Machine-to-Machine (M2M) enables all types of devices – from utility meters to cars and home appliances – to be connected and Internet-ready, reducing the cost of management, enabling faster repairs and offering a platform for innovative consumer services, such as prepaid, pay-as-you go car insurance. The range of M2M applications is impressive and the impact these applications are having on our daily lives is huge.
At last week’s M2M Conference in Herzalia, Israel, an impressive line-up of speakers covered topics ranging from automotive to mobile payments to health applications and utility infrastructure. Listening to all the speakers, it was clear that three points are common throughout all M2M applications, regardless of industry. They are scale, efficiencies and potential for additional streams of revenue.
When I entered the mobile market nearly a decade ago, I was overwhelmed by its scale and size. No other item, device or appliance ─ be it cars, televisions, routers or PCs ─ are sold in as many numbers as mobile phones. But now the scale of numbers being predicted for all connected devices across markets dwarfs the mobile market. According to statistics presented at the conference, Intel reported that 5 billion people are currently touched by connectivity, with more than 15 billion intelligent connected devices by 2015 generating more than 35 trillion gigabytes of data by 2020. According to Machina Research, in the utility market alone 1.5 billion smart meters will be deployed in 2020, 370 million of which will be using a cellular connection. According to Analysis Mason, across markets there will be more than 2 billion cellular connections. For every one mobile device that we have in our pocket we will touch more than one dozen connected devices throughout the day. The potential for change in the way we make decisions is immense when you consider that all of these connected devices will be sending and bringing information to us when and where we need it.
The second point that was prominent in all of the presentations was the efficiencies that M2M will enable in all markets. In the utility and energy market the European Union has set 20/20/20 goals for 2020. The goals are to cut greenhouse gas emissions by 20 percent from 1990 levels, increase renewable energy usage by 20 percent and cut energy consumption through improved energy efficiency by 20 percent. Machina Research predicts that accurate automated meter reading will save the U.S. utilities companies $20 billion in 2020. According to Harbor Research, dispatching a service technician to an M2M device location can cost $500 or more per visit for a device with an average ARPU of only $10.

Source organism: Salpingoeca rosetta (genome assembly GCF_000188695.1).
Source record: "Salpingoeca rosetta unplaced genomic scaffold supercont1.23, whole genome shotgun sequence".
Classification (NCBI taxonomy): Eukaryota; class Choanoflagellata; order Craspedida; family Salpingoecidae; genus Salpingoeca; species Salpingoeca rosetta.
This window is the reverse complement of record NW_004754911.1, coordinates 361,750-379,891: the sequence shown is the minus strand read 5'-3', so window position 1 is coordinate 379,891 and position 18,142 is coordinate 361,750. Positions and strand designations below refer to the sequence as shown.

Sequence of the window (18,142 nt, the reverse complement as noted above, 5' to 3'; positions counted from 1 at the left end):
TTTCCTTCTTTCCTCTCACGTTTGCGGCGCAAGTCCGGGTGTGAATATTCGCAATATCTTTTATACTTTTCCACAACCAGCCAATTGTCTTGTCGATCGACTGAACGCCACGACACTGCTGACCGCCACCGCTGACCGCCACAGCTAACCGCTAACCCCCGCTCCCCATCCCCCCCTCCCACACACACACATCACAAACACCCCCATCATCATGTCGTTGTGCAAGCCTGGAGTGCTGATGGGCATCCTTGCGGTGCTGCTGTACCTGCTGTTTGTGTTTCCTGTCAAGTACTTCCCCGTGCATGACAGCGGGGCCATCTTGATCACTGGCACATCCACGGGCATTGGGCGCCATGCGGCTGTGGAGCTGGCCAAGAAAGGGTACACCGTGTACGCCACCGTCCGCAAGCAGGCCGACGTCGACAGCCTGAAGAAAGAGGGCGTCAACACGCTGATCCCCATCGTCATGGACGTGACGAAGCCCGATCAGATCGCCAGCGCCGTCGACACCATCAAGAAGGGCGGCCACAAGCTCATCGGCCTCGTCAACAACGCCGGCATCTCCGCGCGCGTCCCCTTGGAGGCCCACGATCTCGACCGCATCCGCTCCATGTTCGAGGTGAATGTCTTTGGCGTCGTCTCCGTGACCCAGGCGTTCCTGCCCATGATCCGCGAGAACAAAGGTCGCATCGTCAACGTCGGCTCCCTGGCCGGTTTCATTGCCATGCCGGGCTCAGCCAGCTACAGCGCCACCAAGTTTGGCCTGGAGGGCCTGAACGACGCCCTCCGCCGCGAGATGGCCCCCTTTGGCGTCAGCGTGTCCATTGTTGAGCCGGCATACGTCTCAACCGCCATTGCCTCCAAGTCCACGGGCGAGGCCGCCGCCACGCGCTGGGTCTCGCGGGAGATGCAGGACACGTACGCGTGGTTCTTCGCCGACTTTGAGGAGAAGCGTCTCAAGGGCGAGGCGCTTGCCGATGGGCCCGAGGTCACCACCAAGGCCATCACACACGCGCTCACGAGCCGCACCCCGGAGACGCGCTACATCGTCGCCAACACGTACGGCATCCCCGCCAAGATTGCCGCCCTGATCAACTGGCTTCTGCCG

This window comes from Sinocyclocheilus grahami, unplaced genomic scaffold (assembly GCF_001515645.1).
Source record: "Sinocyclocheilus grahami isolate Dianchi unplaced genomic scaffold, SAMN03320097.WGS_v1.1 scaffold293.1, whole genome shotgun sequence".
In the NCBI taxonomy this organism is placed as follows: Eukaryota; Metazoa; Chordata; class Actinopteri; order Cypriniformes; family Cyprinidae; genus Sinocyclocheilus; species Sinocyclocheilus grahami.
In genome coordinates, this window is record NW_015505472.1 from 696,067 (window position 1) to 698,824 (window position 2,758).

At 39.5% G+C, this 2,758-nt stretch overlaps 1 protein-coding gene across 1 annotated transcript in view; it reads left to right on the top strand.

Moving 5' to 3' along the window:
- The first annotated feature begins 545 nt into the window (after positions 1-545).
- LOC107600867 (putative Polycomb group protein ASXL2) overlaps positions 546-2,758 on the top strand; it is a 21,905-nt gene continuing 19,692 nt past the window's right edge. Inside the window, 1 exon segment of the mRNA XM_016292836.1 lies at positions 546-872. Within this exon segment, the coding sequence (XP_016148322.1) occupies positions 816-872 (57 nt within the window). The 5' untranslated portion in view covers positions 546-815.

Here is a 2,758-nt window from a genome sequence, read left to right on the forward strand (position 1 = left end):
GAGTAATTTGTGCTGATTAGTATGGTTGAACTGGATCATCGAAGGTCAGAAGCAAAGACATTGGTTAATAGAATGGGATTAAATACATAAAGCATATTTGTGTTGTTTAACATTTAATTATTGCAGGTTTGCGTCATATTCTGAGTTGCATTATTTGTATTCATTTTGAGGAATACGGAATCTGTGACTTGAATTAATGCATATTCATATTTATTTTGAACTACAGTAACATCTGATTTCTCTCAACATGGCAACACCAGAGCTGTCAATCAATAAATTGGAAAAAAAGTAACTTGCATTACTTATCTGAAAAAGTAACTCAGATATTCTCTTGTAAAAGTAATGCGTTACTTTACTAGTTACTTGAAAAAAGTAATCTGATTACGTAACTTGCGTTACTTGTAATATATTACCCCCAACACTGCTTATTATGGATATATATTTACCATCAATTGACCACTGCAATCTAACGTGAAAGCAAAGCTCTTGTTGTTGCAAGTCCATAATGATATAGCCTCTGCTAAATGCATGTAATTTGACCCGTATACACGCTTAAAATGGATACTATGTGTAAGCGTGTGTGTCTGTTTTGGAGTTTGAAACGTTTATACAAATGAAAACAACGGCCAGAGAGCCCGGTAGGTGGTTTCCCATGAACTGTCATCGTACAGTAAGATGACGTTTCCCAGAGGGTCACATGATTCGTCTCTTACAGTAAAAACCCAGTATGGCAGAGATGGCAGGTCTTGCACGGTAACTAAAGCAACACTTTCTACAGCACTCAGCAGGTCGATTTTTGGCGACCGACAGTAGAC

My presentation discussed the transition of managing M2M devices to managing M2M services. My main message was that while the need and benefits achieved from remotely managing devices is becoming clear to all device manufacturers, there are additional opportunities for the device manufacturers’ customers – consumers and enterprises – to subscribe to services enabling them to independently manage their own device applications. Several audience members confirmed that the management of device services is trending upwards.
This business model targets manufacturers that are developing enterprise devices, specifically productivity platforms, including ruggedized tablets, point-of-sale kiosks, warehouse management devices and more. These platforms run customized applications that evolve over time, many times during the 8-12 year lifetime of these types of devices. Supplying the device and a solution that enables the customer to manage their own customized application is a competitive advantage that Red Bend forecasts will become the norm, much as it has in traditional enterprise IT.
The Internet changed our lives in the 90s. In the past 10 years mobile has again changed our lives, and by 2020 our lives will be changed yet again with billions of devices that we use everyday being connected to the network, making intelligent decisions based on information available from other connected devices and making our lives better.